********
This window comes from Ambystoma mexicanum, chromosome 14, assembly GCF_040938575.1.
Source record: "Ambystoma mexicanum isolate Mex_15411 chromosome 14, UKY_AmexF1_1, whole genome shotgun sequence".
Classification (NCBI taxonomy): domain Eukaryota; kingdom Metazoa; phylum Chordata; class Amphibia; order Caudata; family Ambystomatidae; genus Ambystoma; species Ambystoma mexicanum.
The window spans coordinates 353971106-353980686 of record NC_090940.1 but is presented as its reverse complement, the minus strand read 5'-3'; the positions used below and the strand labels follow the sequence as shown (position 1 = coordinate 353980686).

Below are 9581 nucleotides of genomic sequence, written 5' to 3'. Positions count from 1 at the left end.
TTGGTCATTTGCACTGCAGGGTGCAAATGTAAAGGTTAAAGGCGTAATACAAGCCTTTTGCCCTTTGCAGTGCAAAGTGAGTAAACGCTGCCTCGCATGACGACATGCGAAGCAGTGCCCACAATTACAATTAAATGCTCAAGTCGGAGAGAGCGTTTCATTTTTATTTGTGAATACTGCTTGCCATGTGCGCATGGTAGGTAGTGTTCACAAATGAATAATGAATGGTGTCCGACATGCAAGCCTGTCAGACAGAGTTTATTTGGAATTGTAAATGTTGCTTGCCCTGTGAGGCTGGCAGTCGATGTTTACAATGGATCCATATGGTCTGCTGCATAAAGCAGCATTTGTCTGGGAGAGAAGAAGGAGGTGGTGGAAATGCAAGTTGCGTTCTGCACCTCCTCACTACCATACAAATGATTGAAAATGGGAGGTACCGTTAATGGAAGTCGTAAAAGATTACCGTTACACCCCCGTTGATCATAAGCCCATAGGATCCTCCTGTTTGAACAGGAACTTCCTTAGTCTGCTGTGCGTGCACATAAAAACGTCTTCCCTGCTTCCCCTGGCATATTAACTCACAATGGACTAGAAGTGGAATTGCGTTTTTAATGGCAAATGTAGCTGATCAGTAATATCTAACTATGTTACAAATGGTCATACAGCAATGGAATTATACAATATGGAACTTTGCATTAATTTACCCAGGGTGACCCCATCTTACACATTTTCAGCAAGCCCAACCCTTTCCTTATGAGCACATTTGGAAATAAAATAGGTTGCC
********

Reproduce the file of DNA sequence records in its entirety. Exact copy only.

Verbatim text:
This window comes from Ambystoma mexicanum, chromosome 14, assembly GCF_040938575.1.
Source record: "Ambystoma mexicanum isolate Mex_15411 chromosome 14, UKY_AmexF1_1, whole genome shotgun sequence".
Classification (NCBI taxonomy): domain Eukaryota; kingdom Metazoa; phylum Chordata; class Amphibia; order Caudata; family Ambystomatidae; genus Ambystoma; species Ambystoma mexicanum.
The window spans coordinates 353971106-353980686 of record NC_090940.1 but is presented as its reverse complement, the minus strand read 5'-3'; the positions used below and the strand labels follow the sequence as shown (position 1 = coordinate 353980686).

Below are 9581 nucleotides of genomic sequence, written 5' to 3'. Positions count from 1 at the left end.
TTGGTCATTTGCACTGCAGGGTGCAAATGTAAAGGTTAAAGGCGTAATACAAGCCTTTTGCCCTTTGCAGTGCAAAGTGAGTAAACGCTGCCTCGCATGACGACATGCGAAGCAGTGCCCACAATTACAATTAAATGCTCAAGTCGGAGAGAGCGTTTCATTTTTATTTGTGAATACTGCTTGCCATGTGCGCATGGTAGGTAGTGTTCACAAATGAATAATGAATGGTGTCCGACATGCAAGCCTGTCAGACAGAGTTTATTTGGAATTGTAAATGTTGCTTGCCCTGTGAGGCTGGCAGTCGATGTTTACAATGGATCCATATGGTCTGCTGCATAAAGCAGCATTTGTCTGGGAGAGAAGAAGGAGGTGGTGGAAATGCAAGTTGCGTTCTGCACCTCCTCACTACCATACAAATGATTGAAAATGGGAGGTACCGTTAATGGAAGTCGTAAAAGATTACCGTTACACCCCCGTTGATCATAAGCCCATAGGATCCTCCTGTTTGAACAGGAACTTCCTTAGTCTGCTGTGCGTGCACATAAAAACGTCTTCCCTGCTTCCCCTGGCATATTAACTCACAATGGACTAGAAGTGGAATTGCGTTTTTAATGGCAAATGTAGCTGATCAGTAATATCTAACTATGTTACAAATGGTCATACAGCAATGGAATTATACAATATGGAACTTTGCATTAATTTACCCAGGGTGACCCCATCTTACACATTTTCAGCAAGCCCAACCCTTTCCTTATGAGCACATTTGGAAATAAAATAGGTTGCC